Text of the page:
Thus, the state’s position with regard to the parents of natural children, dating back to the Seventeenth century or earlier, was that they were obliged to provide something towards the child’s future. The primary challenge there was identifying the parents in some official way. The second challenge was dealing with the rest of the family. The final area of conflict and arguably the most important one in the lives of natural children was their conflict with other heirs. Inheritance disputes were nasty, no matter who the players are. Mutual donations between spouses existed because, without that extra level of protection, a widow or widower might be stripped of everything by the claims of other heirs, including claims made by their own legitimate adult children. Legitimate heirs were not necessarily hell-bent on disowning bastards. Rather, heirs were generally quick to disown anyone for any reason. Conflict between heirs could quickly become malicious—like the person who challenged the rights of an “adulterine” older sibling though they shared both parents. A man had made a donation of property to a child born to his servant while his wife was still alive; his wife later died and the man married his servant and they had a second child together. In 1692, after the man’s death, the younger son challenged the gift made to his older sibling and won.
Phillipe la Loüe, for another example, gave a donation to his concubine, Jeanne Lateron, when they had a daughter. He entailed the gift to her, their daughter Antoinette and any direct descendants of either Jeanne or Antoinette. Jeanne Lateron later married another man and had more children who would try to claim all the property away from Antoinette and her children, claiming she was adulterine and therefore could not inherit even though the gift was from her natural father and no relation to them. They lost.
Those last two cases came from Pierre Jacques Brillon’s legal dictionary of 1727, which includes dozens of cases in which legitimate heirs challenged a gift or bequest to someone else. It is clear that jurists up to that point in time used these precedents to further refine the exact definition of legitimacy. However, the cases cited also indicate that some people openly supported their natural children into adulthood—sometimes paying for education up to and including acceptance as a master craftsman—and that the courts consistently upheld reasonable claims in spite of the challenges. Savvy parents knew how to care for their natural children in ways that the law had no choice but to recognize. In 1657, a man left a donation to the husband of his natural daughter “for services rendered” on a number of voyages; his other children tried to challenge the gift but donations may always be given in recognition of services and were fairly ironclad as long as there is no evidence of a desire to disinherit or cheat legitimate heirs. Another man outlined what would go to each of his four natural children in case he died with no direct legitimate heirs—the law made that very situation an appropriate way to recognize natural children. Several collateral heirs tried to block the bequests, to no avail.
Robert Joseph Pothier, writing in the 1760s, stated that children who are considered bastards, and especially those with criminal origins, can only be awarded the most basic support no matter the wishes of the natural parent unless a specific law permitted the gift. Many jurists and writers of the day supported this view, such as Rousseaud de la Combe, who called adultery “a crime against God, the spouse, and legitimate heirs”. Pothier, for his part, admitted that he was torn: “The spirit of French law is that goods reside in families and pass to heirs,” and yet, “naturally” no one should be deprived of the liberty to dispose of his goods as he pleases. Balancing rights with tradition is a difficult exercise, he laments. Indeed.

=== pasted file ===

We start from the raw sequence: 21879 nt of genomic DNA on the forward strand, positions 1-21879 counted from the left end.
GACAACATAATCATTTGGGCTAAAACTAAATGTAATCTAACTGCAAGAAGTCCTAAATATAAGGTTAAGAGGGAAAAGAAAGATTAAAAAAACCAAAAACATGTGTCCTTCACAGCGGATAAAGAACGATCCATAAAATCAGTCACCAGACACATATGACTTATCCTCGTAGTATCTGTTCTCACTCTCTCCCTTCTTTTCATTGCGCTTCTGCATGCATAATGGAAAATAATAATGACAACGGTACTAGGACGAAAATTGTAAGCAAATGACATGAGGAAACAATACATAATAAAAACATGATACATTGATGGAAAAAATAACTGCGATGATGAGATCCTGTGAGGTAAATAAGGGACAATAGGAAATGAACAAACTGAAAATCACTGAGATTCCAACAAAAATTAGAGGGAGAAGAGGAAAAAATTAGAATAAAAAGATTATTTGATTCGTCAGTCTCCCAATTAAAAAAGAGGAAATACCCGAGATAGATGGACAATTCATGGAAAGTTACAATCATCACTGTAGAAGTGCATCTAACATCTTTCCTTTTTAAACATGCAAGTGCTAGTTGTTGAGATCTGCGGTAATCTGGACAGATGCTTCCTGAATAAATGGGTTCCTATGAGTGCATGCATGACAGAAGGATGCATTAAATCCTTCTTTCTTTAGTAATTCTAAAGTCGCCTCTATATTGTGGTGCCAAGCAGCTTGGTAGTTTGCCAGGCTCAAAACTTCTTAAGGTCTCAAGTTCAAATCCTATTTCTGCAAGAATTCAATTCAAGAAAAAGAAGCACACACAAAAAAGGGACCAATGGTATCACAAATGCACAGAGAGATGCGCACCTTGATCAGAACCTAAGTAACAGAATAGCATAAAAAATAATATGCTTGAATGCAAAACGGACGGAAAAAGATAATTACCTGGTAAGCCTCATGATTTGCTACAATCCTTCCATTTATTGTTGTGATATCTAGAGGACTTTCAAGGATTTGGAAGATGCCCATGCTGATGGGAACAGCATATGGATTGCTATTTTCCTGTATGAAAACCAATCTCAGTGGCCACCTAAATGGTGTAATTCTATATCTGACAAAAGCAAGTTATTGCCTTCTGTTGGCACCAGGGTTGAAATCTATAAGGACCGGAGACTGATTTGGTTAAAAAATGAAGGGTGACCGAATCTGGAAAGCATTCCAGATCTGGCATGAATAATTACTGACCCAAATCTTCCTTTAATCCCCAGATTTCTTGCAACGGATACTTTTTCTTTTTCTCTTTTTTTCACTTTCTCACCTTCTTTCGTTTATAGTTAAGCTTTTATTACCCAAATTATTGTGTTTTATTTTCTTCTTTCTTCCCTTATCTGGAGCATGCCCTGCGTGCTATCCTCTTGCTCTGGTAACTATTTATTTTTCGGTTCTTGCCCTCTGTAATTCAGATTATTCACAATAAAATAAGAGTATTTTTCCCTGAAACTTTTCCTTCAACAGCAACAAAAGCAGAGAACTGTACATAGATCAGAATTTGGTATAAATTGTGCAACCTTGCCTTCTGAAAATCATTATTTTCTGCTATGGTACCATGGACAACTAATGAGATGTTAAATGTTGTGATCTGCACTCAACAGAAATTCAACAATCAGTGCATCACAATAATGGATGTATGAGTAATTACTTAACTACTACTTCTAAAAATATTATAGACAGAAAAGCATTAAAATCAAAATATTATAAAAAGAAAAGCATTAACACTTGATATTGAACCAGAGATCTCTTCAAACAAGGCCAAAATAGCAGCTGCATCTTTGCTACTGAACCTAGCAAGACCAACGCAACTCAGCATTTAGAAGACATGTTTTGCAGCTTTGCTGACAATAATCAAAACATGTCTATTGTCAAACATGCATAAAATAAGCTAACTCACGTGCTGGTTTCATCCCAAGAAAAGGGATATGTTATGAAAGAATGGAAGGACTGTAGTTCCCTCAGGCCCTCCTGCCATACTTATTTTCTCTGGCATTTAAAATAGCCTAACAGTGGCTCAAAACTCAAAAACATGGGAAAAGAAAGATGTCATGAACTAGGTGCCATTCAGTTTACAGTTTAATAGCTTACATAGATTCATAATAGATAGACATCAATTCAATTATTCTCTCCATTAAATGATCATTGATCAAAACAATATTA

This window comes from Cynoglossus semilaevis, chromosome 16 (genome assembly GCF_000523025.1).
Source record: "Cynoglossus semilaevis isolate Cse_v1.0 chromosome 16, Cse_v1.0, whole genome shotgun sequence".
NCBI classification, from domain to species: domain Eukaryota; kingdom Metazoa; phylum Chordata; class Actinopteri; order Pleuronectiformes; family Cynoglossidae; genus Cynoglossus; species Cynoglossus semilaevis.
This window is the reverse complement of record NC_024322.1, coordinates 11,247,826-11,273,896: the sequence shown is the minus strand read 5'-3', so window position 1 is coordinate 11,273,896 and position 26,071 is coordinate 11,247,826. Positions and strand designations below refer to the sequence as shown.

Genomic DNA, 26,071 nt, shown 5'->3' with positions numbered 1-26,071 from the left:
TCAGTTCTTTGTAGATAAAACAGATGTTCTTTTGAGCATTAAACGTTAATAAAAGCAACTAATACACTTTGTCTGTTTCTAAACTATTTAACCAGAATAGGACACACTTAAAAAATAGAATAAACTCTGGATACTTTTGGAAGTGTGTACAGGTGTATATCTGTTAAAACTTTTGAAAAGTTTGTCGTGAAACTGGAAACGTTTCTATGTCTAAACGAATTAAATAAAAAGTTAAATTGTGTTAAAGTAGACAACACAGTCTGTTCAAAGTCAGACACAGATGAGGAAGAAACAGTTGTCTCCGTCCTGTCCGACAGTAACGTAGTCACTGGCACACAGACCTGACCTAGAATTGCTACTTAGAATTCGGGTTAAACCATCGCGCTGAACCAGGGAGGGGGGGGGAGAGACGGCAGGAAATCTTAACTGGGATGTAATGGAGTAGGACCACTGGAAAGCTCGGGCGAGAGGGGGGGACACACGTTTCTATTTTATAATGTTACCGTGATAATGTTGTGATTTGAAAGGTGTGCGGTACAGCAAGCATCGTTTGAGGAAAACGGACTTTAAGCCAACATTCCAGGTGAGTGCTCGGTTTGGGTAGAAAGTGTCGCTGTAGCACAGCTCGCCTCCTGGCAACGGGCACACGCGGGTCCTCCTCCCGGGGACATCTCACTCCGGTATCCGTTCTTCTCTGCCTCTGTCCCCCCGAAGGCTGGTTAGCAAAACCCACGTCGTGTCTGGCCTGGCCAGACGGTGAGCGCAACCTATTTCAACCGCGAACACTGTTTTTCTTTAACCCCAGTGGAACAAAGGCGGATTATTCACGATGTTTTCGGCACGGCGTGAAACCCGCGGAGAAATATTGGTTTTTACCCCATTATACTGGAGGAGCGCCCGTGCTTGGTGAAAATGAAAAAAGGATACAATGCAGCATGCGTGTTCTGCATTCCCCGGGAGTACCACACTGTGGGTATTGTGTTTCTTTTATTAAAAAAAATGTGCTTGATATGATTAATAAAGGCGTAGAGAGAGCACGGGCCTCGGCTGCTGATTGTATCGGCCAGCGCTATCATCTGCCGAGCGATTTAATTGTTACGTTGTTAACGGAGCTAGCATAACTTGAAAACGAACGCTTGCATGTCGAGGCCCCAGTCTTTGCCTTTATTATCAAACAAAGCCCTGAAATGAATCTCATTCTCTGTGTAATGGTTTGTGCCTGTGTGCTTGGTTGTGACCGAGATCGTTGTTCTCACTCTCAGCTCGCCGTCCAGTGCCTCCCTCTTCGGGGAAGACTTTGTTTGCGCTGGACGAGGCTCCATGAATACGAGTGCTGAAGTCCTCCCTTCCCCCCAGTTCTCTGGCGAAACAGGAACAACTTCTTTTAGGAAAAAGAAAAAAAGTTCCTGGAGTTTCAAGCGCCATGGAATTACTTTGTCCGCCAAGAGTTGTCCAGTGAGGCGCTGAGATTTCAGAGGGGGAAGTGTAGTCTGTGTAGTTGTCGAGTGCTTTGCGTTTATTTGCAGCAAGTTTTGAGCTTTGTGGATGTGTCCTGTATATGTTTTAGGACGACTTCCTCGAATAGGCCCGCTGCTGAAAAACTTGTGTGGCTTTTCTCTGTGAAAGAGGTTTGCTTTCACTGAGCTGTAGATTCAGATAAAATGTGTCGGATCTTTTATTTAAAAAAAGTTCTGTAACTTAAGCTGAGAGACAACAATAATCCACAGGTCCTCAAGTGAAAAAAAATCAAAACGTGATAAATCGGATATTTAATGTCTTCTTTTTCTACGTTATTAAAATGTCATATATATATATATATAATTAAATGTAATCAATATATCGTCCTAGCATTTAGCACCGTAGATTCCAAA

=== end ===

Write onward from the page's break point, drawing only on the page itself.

The law is a living thing. There may indeed have been a Family-State Pact; lawmakers can and do have agendas of their own. At the same time, though, the jurists of eighteenth-century France were committed to the law, its limits and its possibilities. Reasonable claims made within the letter of the law won their day in court. Sometimes legitimate heirs succeeded in challenging gifts made to natural children but sometimes they did not. What had changed in the landscape of the eighteenth century was the growing value placed on individual liberty. Other factors certainly would have contributed to the rise in illegitimacy at the end of the old regime, such as the migration to cities or the growing popularity of romance. But it was the elevation of liberty over obligation that increasingly left natural children without support. The liberty that allows one to leave a gift to a natural child is the same right that allows one to completely ignore natural children as well as to disinherit uncooperative adult children. The liberty to choose a spouse in defiance of family pressure is the same one that makes it possible to refuse to marry someone simply because there had been a dalliance and a child. Without the obligation to marry or to support natural children, the proliferation of dishonored women and rootless children in society inevitably reached crisis levels. The family laws passed after the Revolution may have been, in part, a response to the crisis of illegitimacy, but it was also the natural culmination of a process that had begun much earlier.
Sarah Hanley, “Family and State in Early Modern France: The Marriage Pact,” eds. Marilyn J. Boxer and Jean H. Quataert, Connecting Spheres: Women in the Western World, 1500 to the Present (New York: 1987).
Declaration du roi, concernant le rapt de Séduction. Delivered at Marly, 22 November 1730. Printed in Michel Sauvageau’s Coutume de Bretagne: Nouvelle édition, augmentée considerablement (Rennes, 1742).
Locklin, Women’s Work and Identity in Eighteenth-century Brittany (Ashgate, 2007); “ ‘Til death parts us: Women’s domestic Partnerships in Eighteenth-Century Brittany,” Journal of Women’s History, 23, No. 4 (2011), 36-58; and “Women and Gift-Giving in Eighteenth-Century Brittany: Wills and Donations”, “For the Salvation of my Soul”: Women and Wills in Medieval and Early Modern France, eds. Joëlle Rollo-Koster and Kathryn L. Reyerson,(St Andrews Studies in French History and Culture, 2012), 80-97.